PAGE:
Vice President M. Venkaiah Naidu on Friday said in order to expand the Indian music industry, the Indian government and private bodies need to take more tangible efforts.
"The vast universe of music should reinvent itself making use of the opportunities of the day. We need more tangible action by the governments, private bodies, sabhas and gurus," Naidu said while addressing a gathering on the occasion of 102nd birth anniversary of late carnatic music singer, Bharat Ratna M.S. Subbulakshmi.
He also conferred Shanmukhananda Bharat Ratna Dr. M.S. Subbulakshmi Fellowship in Music to to 50 young and promising musicians.
"We are already using technology to spread this knowledge and more students in India and abroad are learning Indian classical music through online resources and tutors. These efforts need to be further expanded," he added.
The Vice President went on to add that the Indian music has a "vast repository of songs that has been providing continuous nourishment to the mind, heart and soul."
"In many ways, the Indian musicians have given the world a rare menu of soul stirring musical masterpieces. I am glad that this ancient tradition is being continued without a break. However, I am aware of the innovations being tried out within this tradition. The electronic era has brought new dimensions to music concerts. In many ways, technological innovation has transformed the way in which music is produced and consumed. There should be a constant process of synthesis to make sure that music remains alive and is constantly enriched," Naidu said.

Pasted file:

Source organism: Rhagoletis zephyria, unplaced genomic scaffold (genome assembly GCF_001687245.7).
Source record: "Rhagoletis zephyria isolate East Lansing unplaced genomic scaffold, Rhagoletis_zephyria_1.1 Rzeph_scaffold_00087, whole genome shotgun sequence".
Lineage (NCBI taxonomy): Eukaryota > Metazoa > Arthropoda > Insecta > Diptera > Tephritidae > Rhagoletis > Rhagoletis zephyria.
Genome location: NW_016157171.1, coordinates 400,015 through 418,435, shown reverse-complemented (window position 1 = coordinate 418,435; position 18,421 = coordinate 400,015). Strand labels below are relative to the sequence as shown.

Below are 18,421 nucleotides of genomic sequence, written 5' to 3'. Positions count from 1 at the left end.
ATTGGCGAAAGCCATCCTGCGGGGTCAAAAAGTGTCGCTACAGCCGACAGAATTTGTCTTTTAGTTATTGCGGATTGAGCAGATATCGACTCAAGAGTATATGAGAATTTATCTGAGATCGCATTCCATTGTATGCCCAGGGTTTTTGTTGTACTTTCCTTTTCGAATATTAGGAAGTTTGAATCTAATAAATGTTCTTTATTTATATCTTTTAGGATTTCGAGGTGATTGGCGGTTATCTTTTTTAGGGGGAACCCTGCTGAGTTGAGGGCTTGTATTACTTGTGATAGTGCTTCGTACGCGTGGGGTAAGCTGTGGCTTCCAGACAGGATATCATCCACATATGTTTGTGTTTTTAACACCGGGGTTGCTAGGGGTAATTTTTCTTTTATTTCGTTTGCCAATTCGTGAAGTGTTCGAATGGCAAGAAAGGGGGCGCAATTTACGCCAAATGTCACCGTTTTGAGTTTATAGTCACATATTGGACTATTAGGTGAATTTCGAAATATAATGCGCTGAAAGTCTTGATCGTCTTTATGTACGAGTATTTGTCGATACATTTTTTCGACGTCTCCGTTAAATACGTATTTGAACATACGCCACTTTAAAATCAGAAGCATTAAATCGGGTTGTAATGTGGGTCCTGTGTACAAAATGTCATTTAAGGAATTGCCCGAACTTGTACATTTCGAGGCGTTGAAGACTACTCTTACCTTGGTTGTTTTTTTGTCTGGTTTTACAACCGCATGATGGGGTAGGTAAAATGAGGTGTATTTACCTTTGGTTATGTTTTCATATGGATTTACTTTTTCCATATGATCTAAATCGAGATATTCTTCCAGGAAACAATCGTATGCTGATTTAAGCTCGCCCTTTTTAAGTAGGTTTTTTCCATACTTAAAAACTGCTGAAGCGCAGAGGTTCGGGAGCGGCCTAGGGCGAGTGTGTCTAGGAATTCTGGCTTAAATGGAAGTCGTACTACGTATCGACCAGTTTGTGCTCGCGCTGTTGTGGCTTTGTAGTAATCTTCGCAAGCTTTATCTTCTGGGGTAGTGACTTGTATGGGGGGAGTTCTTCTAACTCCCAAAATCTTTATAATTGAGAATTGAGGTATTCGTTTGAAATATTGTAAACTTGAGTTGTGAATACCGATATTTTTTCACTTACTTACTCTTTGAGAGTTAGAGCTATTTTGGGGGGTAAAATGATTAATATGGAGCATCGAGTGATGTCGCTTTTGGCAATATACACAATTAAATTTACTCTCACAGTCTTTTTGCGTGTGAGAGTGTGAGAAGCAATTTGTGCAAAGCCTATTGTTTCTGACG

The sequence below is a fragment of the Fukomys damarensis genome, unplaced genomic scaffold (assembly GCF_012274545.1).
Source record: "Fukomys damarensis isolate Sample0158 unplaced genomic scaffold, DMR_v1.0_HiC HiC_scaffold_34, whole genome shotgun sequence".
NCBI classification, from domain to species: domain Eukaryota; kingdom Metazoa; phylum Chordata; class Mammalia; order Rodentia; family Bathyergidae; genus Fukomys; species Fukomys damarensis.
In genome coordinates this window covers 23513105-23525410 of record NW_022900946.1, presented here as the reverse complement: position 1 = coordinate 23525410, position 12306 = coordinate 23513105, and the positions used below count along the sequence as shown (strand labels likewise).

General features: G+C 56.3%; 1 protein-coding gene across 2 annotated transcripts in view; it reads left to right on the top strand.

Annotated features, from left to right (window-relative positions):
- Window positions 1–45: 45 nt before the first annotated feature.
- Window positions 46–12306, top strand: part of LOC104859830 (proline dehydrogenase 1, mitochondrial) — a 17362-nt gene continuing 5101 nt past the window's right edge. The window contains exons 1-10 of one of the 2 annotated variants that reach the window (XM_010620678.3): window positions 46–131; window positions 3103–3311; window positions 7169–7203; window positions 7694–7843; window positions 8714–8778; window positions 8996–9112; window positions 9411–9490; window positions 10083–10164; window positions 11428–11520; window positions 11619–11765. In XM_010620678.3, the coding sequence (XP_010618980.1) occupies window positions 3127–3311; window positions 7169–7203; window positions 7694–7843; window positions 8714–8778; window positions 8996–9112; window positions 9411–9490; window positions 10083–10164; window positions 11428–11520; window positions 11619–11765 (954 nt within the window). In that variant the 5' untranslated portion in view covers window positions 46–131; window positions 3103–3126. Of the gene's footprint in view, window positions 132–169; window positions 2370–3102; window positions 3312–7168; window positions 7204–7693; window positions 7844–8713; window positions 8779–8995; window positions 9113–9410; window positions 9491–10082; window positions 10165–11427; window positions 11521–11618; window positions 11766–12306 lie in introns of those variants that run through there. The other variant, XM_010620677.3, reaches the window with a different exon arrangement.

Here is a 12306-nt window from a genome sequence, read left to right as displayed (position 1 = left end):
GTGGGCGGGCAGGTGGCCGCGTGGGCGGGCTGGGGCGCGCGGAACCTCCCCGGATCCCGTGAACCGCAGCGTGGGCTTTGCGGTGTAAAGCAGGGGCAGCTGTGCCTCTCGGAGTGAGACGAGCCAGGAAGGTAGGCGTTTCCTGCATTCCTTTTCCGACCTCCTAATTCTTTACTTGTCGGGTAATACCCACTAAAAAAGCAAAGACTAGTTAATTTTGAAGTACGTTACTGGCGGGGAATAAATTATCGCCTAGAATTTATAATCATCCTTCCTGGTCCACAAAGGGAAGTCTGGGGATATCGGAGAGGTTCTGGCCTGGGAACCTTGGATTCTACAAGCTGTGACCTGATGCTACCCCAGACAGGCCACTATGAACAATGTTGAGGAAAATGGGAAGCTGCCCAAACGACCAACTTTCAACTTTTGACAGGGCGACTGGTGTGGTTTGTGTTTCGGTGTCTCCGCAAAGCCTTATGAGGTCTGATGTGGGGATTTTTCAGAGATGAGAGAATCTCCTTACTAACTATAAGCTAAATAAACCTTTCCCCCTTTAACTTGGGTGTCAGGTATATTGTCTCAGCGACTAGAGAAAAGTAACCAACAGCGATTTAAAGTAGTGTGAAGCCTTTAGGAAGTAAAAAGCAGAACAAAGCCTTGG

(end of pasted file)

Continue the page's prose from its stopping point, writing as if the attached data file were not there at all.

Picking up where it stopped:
Hailing Subbulakshmi, Naidu said, "She received all possible honours of the nation, from SangitaKalanidhi to Bharat Ratna. Yet she retained her rare innate qualities of humility, grace, simplicity and spiritual grandeur. Her voice was divine and enchanting. She used it to bring about a huge transformation on the cultural canvas of this country. When she sang, there was a confluence of her heart and soul. Her rendition captivated all with enduring charm that is sweet, memorable, absorbing and magical.
He added: "Subbulakshmi's music was about balance and proportion. The clarity of her pronunciation, the precision in the placement of her sruthi, her ability to sustain notes, and the superb control she had over her breath, combined with her unique vocalization made her renditions inimitable."
The Vice President further said that today's young musicians "should not merely continue the musical legacy left behind by Subbulakshmi, but also draw inspiration from the qualities of her head and heart, her compassion for the Rasikas, her philanthropy and the abiding interest she had in her fellow artistes.